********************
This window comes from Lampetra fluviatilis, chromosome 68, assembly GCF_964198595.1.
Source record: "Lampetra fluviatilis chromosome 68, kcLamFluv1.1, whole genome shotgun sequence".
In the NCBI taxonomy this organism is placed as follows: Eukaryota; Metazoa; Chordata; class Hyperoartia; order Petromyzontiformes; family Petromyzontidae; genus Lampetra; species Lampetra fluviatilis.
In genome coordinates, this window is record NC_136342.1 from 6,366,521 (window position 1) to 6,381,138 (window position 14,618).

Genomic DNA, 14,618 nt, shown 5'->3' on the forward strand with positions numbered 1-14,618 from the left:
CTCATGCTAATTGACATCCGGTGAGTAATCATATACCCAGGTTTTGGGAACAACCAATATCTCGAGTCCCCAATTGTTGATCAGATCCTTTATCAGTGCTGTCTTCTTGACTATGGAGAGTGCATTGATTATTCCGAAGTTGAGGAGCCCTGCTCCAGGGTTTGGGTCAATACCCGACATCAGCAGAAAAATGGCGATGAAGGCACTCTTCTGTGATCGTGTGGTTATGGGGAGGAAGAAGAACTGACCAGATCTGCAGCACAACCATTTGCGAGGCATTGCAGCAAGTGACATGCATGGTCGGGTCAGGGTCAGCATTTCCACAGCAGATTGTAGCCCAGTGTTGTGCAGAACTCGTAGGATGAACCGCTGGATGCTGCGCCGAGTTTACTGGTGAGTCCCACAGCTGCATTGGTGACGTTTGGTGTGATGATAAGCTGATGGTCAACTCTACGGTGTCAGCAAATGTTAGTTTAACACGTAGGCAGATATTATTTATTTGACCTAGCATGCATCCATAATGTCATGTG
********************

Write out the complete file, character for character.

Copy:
This window comes from Lampetra fluviatilis, chromosome 68, assembly GCF_964198595.1.
Source record: "Lampetra fluviatilis chromosome 68, kcLamFluv1.1, whole genome shotgun sequence".
In the NCBI taxonomy this organism is placed as follows: Eukaryota; Metazoa; Chordata; class Hyperoartia; order Petromyzontiformes; family Petromyzontidae; genus Lampetra; species Lampetra fluviatilis.
In genome coordinates, this window is record NC_136342.1 from 6,366,521 (window position 1) to 6,381,138 (window position 14,618).

Genomic DNA, 14,618 nt, shown 5'->3' on the forward strand with positions numbered 1-14,618 from the left:
CTCATGCTAATTGACATCCGGTGAGTAATCATATACCCAGGTTTTGGGAACAACCAATATCTCGAGTCCCCAATTGTTGATCAGATCCTTTATCAGTGCTGTCTTCTTGACTATGGAGAGTGCATTGATTATTCCGAAGTTGAGGAGCCCTGCTCCAGGGTTTGGGTCAATACCCGACATCAGCAGAAAAATGGCGATGAAGGCACTCTTCTGTGATCGTGTGGTTATGGGGAGGAAGAAGAACTGACCAGATCTGCAGCACAACCATTTGCGAGGCATTGCAGCAAGTGACATGCATGGTCGGGTCAGGGTCAGCATTTCCACAGCAGATTGTAGCCCAGTGTTGTGCAGAACTCGTAGGATGAACCGCTGGATGCTGCGCCGAGTTTACTGGTGAGTCCCACAGCTGCATTGGTGACGTTTGGTGTGATGATAAGCTGATGGTCAACTCTACGGTGTCAGCAAATGTTAGTTTAACACGTAGGCAGATATTATTTATTTGACCTAGCATGCATCCATAATGTCATGTG